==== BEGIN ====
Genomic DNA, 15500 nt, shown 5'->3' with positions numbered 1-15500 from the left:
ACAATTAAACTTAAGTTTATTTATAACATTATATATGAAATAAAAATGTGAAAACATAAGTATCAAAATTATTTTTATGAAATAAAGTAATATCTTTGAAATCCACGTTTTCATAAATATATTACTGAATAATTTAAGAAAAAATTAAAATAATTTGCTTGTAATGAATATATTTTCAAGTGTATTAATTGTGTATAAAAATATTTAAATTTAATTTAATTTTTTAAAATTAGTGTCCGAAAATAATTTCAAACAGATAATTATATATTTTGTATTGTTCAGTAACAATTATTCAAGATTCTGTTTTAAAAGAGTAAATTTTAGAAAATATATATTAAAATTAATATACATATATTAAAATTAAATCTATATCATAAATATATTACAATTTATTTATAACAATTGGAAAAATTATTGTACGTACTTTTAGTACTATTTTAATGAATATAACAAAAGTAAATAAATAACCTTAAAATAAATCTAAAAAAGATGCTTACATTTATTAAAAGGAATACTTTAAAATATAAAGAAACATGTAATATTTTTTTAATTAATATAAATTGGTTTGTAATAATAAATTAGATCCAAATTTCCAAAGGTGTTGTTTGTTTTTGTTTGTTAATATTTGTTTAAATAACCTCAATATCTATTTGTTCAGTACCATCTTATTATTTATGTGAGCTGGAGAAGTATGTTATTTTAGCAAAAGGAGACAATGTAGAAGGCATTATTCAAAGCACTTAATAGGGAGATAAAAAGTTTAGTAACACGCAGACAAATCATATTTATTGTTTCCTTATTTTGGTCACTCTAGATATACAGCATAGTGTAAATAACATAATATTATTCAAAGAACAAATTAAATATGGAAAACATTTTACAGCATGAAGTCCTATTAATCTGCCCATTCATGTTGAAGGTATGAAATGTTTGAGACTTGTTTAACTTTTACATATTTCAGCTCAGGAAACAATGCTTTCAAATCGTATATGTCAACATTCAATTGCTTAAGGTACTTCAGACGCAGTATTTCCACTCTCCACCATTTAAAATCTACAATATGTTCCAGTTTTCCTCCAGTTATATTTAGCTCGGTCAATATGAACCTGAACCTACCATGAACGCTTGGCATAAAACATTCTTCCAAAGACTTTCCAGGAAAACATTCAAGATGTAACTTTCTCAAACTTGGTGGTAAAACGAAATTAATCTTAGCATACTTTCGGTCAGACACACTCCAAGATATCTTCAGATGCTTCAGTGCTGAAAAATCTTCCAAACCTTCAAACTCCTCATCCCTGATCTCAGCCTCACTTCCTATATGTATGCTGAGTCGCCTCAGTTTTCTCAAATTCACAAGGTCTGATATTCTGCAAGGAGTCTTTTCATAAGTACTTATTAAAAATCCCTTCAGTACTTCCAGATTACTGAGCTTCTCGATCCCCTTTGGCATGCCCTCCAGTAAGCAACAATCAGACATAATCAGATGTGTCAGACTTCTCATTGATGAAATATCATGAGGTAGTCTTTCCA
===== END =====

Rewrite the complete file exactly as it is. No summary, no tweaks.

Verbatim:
Genomic DNA, 15500 nt, shown 5'->3' with positions numbered 1-15500 from the left:
ACAATTAAACTTAAGTTTATTTATAACATTATATATGAAATAAAAATGTGAAAACATAAGTATCAAAATTATTTTTATGAAATAAAGTAATATCTTTGAAATCCACGTTTTCATAAATATATTACTGAATAATTTAAGAAAAAATTAAAATAATTTGCTTGTAATGAATATATTTTCAAGTGTATTAATTGTGTATAAAAATATTTAAATTTAATTTAATTTTTTAAAATTAGTGTCCGAAAATAATTTCAAACAGATAATTATATATTTTGTATTGTTCAGTAACAATTATTCAAGATTCTGTTTTAAAAGAGTAAATTTTAGAAAATATATATTAAAATTAATATACATATATTAAAATTAAATCTATATCATAAATATATTACAATTTATTTATAACAATTGGAAAAATTATTGTACGTACTTTTAGTACTATTTTAATGAATATAACAAAAGTAAATAAATAACCTTAAAATAAATCTAAAAAAGATGCTTACATTTATTAAAAGGAATACTTTAAAATATAAAGAAACATGTAATATTTTTTTAATTAATATAAATTGGTTTGTAATAATAAATTAGATCCAAATTTCCAAAGGTGTTGTTTGTTTTTGTTTGTTAATATTTGTTTAAATAACCTCAATATCTATTTGTTCAGTACCATCTTATTATTTATGTGAGCTGGAGAAGTATGTTATTTTAGCAAAAGGAGACAATGTAGAAGGCATTATTCAAAGCACTTAATAGGGAGATAAAAAGTTTAGTAACACGCAGACAAATCATATTTATTGTTTCCTTATTTTGGTCACTCTAGATATACAGCATAGTGTAAATAACATAATATTATTCAAAGAACAAATTAAATATGGAAAACATTTTACAGCATGAAGTCCTATTAATCTGCCCATTCATGTTGAAGGTATGAAATGTTTGAGACTTGTTTAACTTTTACATATTTCAGCTCAGGAAACAATGCTTTCAAATCGTATATGTCAACATTCAATTGCTTAAGGTACTTCAGACGCAGTATTTCCACTCTCCACCATTTAAAATCTACAATATGTTCCAGTTTTCCTCCAGTTATATTTAGCTCGGTCAATATGAACCTGAACCTACCATGAACGCTTGGCATAAAACATTCTTCCAAAGACTTTCCAGGAAAACATTCAAGATGTAACTTTCTCAAACTTGGTGGTAAAACGAAATTAATCTTAGCATACTTTCGGTCAGACACACTCCAAGATATCTTCAGATGCTTCAGTGCTGAAAAATCTTCCAAACCTTCAAACTCCTCATCCCTGATCTCAGCCTCACTTCCTATATGTATGCTGAGTCGCCTCAGTTTTCTCAAATTCACAAGGTCTGATATTCTGCAAGGAGTCTTTTCATAAGTACTTATTAAAAATCCCTTCAGTACTTCCAGATTACTGAGCTTCTCGATCCCCTTTGGCATGCCCTCCAGTAAGCAACAATCAGACATAATCAGATGTGTCAGACTTCTCATTGATGAAATATCATGAGGTAGTCTTTCCA